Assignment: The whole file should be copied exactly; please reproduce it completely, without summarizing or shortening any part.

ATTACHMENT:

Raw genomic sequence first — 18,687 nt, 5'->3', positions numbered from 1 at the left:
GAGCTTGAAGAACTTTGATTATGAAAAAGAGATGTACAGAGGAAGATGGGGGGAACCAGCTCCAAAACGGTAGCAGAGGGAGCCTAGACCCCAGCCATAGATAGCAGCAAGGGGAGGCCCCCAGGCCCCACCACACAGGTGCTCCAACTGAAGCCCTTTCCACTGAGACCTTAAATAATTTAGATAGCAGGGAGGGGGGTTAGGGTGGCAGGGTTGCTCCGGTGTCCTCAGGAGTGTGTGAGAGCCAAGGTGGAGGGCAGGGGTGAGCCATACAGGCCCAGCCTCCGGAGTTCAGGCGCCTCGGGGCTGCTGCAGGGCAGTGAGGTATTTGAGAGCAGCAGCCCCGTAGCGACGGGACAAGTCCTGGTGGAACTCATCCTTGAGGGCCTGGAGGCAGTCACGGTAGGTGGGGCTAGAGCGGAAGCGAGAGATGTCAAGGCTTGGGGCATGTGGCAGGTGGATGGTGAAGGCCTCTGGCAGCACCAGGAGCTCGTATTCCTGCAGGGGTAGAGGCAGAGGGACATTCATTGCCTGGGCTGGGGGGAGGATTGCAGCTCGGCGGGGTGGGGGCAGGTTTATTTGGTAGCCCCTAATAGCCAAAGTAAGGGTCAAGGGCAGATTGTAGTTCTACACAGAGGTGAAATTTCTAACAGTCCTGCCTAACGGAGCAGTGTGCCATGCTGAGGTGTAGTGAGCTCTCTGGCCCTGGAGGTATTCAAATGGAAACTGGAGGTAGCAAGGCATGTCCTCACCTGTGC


Raw genomic sequence first — 18,687 nt, 5'->3', positions numbered from 1 at the left:
GAGCTTGAAGAACTTTGATTATGAAAAAGAGATGTACAGAGGAAGATGGGGGGAACCAGCTCCAAAACGGTAGCAGAGGGAGCCTAGACCCCAGCCATAGATAGCAGCAAGGGGAGGCCCCCAGGCCCCACCACACAGGTGCTCCAACTGAAGCCCTTTCCACTGAGACCTTAAATAATTTAGATAGCAGGGAGGGGGGTTAGGGTGGCAGGGTTGCTCCGGTGTCCTCAGGAGTGTGTGAGAGCCAAGGTGGAGGGCAGGGGTGAGCCATACAGGCCCAGCCTCCGGAGTTCAGGCGCCTCGGGGCTGCTGCAGGGCAGTGAGGTATTTGAGAGCAGCAGCCCCGTAGCGACGGGACAAGTCCTGGTGGAACTCATCCTTGAGGGCCTGGAGGCAGTCACGGTAGGTGGGGCTAGAGCGGAAGCGAGAGATGTCAAGGCTTGGGGCATGTGGCAGGTGGATGGTGAAGGCCTCTGGCAGCACCAGGAGCTCGTATTCCTGCAGGGGTAGAGGCAGAGGGACATTCATTGCCTGGGCTGGGGGGAGGATTGCAGCTCGGCGGGGTGGGGGCAGGTTTATTTGGTAGCCCCTAATAGCCAAAGTAAGGGTCAAGGGCAGATTGTAGTTCTACACAGAGGTGAAATTTCTAACAGTCCTGCCTAACGGAGCAGTGTGCCATGCTGAGGTGTAGTGAGCTCTCTGGCCCTGGAGGTATTCAAATGGAAACTGGAGGTAGCAAGGCATGTCCTCACCTGTGC